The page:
Jim has focused his practice on the worldwide procurement, defense and enforcement of patents in the biotechnology, biopharmaceutical, pharmaceutical and chemical industries. He has counseled biotechnology and biopharmaceutical clients since 1978 and drafted, prosecuted and defended some of the basic patents in recombinant DNA technologies. He has extensive experience in United States and worldwide patent prosecution and patent enforcement and defense in all areas of biotechnology and biopharmaceuticals.Prior to co-founding Haley Guiliano, Jim was a Senior Counsel and Partner of Ropes & Gray, where he was former co-head of the Intellectual Property Rights Management practice group, and a partner of Fish & Neave. At Fish & Neave, Jim established and led the firm’s Life Sciences Technical Advisor program and successfully mentored over seventy Ph.D.’s in the life sciences and organic chemistry as they transitioned from the laboratory, through law school, to attorneys at law, specializing in intellectual property procurement, counselling, defense and enforcement.
Jim has prosecuted and led the prosecution to issue of more than 700 United States patents and many thousands of related patents around the world. Among the technologies represented in these patents are new chemical entities, synthetic methods; methods of treatment, formulations, microorganisms and their uses, recombinant proteins and antibodies and their uses, viruses, vaccines, antigens, expression systems, DNA sequences and vectors, diagnostic kits, crystals, polymorphs, enzymes, prodrugs and methods of using them to treat disease, receptors and binding pockets, imaging modalities, transgenic plants and animals and their uses, polymers, and ion channels. See, in particular, U.S. Patent 4,563,423 (hepatitis B viral antigens and vaccines – recognized by IP Worldwide (2002) as among “10 Patents That Changed the World”), 4,530,901 (recombinant alpha interferon – first “hybridization” claim) and 5,756,466 (first pharmacophore claim).
Jim has led numerous United States and foreign patent litigations, European and other patent oppositions and United States interferences and other PTAB contested AIA proceedings in biotechnology and biopharmaceuticals.
Some of his representative patent infringement cases include: Trustees for Dartmouth College/ ChromaDex, Inc. v. Elysium Health (D. Del.), In the Matter of Certain L-Tryptophan, L-Tryptophan Products, And Their Methods of Production (U.S. International Trade Commission) (representing Petitioner C.J. Cheiljedang) (lead trial counsel) Regeneron Pharmaceuticals, Inc. v. Ablexis LLC (S.D.N.Y), Medac Pharma, Inc. et al v. Antares Pharma, Inc. et al (D.N.J.), Antares Pharma, Inc. v. Medac GmbH and Medac Pharma (D. Del), Genzyme v Anika Therapeutics (D. Mass.), Shelbyzyme v Genzyme (D. Del.), Genzyme v Seikagaku and Zimmer (D. Mass.), Genzyme v Medicis (D. Mass.), MEEI v. QLT/Novartis Ophthalmics (D. Mass), MEEI v. QLT (D. Mass) Amgen v. Aventis/TKT (D. Mass.), Oregon Health & Sciences University v. Vertex (D. Oregon), Pieczenik v. Dyax (D. Mass and S.D.N.Y.), Schering-Plough v. Sterling Winthrop (D. N.J.), Sheller Globe v. Milsco (D. Wisc.)), Square D v. 3M (N.D. Ill), PPG v. Celanese (E.D. P.A.), Chiron v. Vertex/Lilly (N.D. Cal.), Biogen/Harvard v. Pharmacia (D. Mass), Biogen v. Amgen (D. Mass), Biogen v. Berlex (D. Mass), Biogen v. Genentech/Roche (D. Mass), Schering v. Genentech (D. NJ), PPG v. Celanese (E.D. Pa), Case v. BASF (D. Mass) BASF v. United Carbide (S.D.N.Y.), Schering v. ISI/Busch Biotech (D. Del). Case v. BASF (D. Mass.), Amgen v. TKT/Aventis (UK), Biogen v. Boehringer Ingelheim (Germany, Austria, Poland), Boehringer Ingelheim v. Bioferon (Germany), Biogen v. Medeva (UK), Epix v. Bracco (France, Germany, Netherlands), Biogen v. Amgen (Japan), Biogen v. BTG (Israel), Biogen v. Scitech (Singapore), Biogen/Harvard University v. Sumitomo (Japan), Biogen/Harvard v. Pharmacia (Sweden).Jim's representative oppositions include: EPO (bonemorphogenetic protein), EPO (BAFF antibodies), EPO (IL-1 Inhibitor), EPO (phage display), EPO (expression vector), EPO (alpha interferon), EPO (hepatitis B viral antigens), EPO (gamma interferon), EPO (beta interferon), Germany (beta interferon), EPO (protein secretion), EPO (xenomice and antibodies), EPO (imaging agents), Australia (gamma interferon), Australia (antiviral compounds), Japan (beta interferon), Japan (protein secretion), Japan (alpha interferon), Japan (antiviral nucleosides).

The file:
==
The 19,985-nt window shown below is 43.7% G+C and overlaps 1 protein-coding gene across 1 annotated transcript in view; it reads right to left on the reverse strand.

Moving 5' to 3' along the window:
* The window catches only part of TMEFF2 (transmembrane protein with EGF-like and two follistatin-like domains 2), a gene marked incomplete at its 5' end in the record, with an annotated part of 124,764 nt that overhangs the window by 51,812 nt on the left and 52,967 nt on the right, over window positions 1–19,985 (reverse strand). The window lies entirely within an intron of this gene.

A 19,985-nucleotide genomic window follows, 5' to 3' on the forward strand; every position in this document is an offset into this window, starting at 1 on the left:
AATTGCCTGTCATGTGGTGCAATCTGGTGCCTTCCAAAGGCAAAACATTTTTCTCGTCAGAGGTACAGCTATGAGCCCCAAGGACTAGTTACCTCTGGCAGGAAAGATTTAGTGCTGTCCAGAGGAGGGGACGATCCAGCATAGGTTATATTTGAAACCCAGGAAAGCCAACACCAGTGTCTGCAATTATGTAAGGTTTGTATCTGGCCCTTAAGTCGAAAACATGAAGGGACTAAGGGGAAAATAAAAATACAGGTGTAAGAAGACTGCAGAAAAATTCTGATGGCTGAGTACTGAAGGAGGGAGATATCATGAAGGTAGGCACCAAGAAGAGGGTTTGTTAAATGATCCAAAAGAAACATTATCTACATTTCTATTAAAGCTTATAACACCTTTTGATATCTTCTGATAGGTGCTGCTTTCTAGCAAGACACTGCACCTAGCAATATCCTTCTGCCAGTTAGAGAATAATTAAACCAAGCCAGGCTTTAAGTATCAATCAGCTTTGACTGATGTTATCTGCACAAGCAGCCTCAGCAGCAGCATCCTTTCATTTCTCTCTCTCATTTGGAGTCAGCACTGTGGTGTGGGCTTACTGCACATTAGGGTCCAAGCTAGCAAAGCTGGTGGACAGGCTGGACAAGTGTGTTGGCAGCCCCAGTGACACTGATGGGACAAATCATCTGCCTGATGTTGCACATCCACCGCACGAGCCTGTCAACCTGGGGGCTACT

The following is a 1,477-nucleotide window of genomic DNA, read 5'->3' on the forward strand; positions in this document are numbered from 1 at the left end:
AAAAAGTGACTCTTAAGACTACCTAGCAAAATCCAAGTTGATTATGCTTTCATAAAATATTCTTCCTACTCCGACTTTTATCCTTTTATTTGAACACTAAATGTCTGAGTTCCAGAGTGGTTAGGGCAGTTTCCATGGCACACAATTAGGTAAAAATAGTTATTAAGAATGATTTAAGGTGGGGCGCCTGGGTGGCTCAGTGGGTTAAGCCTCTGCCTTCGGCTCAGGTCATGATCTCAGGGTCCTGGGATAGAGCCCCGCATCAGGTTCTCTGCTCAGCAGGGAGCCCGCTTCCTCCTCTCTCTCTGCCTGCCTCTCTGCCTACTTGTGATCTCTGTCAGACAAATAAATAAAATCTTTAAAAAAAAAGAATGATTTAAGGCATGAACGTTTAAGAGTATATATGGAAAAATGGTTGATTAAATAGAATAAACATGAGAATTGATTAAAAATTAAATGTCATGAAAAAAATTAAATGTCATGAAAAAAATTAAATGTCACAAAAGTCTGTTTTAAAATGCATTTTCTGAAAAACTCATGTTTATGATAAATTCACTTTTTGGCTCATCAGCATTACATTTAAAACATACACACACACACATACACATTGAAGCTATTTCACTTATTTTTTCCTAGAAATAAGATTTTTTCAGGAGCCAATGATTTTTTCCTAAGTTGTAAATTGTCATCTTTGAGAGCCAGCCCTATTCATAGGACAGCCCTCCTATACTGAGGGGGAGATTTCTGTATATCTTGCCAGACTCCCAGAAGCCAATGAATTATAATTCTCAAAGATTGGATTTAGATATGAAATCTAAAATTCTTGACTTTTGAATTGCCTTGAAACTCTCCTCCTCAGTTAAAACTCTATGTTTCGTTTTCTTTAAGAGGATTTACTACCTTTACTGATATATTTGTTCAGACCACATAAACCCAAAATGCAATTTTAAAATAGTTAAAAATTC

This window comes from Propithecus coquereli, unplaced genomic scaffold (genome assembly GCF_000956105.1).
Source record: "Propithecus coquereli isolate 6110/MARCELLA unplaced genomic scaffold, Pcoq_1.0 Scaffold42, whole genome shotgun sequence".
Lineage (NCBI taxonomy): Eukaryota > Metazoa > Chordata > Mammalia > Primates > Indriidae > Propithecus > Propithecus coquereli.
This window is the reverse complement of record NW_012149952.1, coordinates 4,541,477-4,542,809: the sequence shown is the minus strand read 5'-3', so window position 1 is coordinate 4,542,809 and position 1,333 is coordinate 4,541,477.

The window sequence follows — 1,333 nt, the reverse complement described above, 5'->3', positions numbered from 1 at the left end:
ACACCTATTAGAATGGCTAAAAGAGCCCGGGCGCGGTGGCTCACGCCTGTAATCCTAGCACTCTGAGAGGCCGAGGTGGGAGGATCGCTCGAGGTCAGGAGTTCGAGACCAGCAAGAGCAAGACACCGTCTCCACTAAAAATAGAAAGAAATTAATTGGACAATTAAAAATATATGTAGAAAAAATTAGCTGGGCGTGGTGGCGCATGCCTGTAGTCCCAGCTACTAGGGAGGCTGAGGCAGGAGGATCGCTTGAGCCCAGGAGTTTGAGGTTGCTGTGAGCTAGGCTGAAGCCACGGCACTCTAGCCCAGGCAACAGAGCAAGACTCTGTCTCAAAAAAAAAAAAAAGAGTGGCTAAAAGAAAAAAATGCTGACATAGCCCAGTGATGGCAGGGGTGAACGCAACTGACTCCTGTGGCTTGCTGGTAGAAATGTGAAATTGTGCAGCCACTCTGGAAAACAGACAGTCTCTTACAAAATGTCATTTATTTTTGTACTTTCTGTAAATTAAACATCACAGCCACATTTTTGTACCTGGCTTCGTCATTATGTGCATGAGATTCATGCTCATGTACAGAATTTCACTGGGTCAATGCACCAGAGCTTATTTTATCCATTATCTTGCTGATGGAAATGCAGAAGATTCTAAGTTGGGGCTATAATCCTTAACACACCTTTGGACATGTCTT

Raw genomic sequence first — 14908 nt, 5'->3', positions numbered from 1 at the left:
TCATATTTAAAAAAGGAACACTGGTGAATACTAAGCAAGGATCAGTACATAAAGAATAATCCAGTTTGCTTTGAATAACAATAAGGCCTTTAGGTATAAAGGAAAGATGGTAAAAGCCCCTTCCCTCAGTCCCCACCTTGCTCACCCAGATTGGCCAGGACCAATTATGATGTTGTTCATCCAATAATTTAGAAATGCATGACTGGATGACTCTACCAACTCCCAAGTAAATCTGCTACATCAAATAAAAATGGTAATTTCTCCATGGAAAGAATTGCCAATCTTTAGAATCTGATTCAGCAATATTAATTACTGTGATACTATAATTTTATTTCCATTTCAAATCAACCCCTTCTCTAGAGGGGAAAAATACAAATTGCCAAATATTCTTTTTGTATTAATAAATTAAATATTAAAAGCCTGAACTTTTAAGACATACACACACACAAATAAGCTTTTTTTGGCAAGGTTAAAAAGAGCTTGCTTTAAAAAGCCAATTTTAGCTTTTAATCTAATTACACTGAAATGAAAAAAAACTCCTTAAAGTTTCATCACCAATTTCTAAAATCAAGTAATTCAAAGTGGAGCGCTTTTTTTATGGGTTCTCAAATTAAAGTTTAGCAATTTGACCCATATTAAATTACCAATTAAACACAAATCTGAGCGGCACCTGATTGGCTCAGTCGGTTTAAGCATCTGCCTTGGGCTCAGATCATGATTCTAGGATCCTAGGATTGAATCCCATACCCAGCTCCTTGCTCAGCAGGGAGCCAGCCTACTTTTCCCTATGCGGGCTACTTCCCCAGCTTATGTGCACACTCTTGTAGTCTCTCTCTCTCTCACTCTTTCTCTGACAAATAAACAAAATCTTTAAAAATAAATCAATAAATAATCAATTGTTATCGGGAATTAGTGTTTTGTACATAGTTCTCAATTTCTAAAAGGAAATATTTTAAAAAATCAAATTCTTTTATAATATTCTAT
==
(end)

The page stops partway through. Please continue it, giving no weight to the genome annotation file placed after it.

Jim's representative interferences and contested proceedings before the PTAB (all as lead counsel) include: BAFF antibodies, BCR-ABL mutations in cancer diagnosis, Tweak proteins, IL-13 receptor, M-CSF antibodies, alpha interferon, hepatitis B viral antigens, protein secretion, leukocyte adhesion molecules, beta interferon, interleukin 1 converting enzyme inhibitors, and bone morphogenic proteins, CD40 counterreceptor antibodies, transgenic fibrinogen, single chain antibodies, methods of treating inflammatory disease with methotrexate, and feedback inhibition in tryptophan biosynthesis, YddG in tryptophan biosynthesis, HIV protease inhibitors, and swage mounts. See in particular, Fiers v. Revel, 984 F.2d 1164 (Fed. Cir. 1993); Velander v. Garner, 348 F. 3d 1359 (Fed. CIR. 2003); Noelle v. Lederman, 355 F.3d 1343 (Fed. Cir. 2004); Sanofi-Aventis v. Pfizer, Inc., 733 F.3d 1364 (Fed. Cir. 2013); and Koios Pharmaceuticals v. Medac GmbH, IPR2016-01370 (Final Decision, February 2018).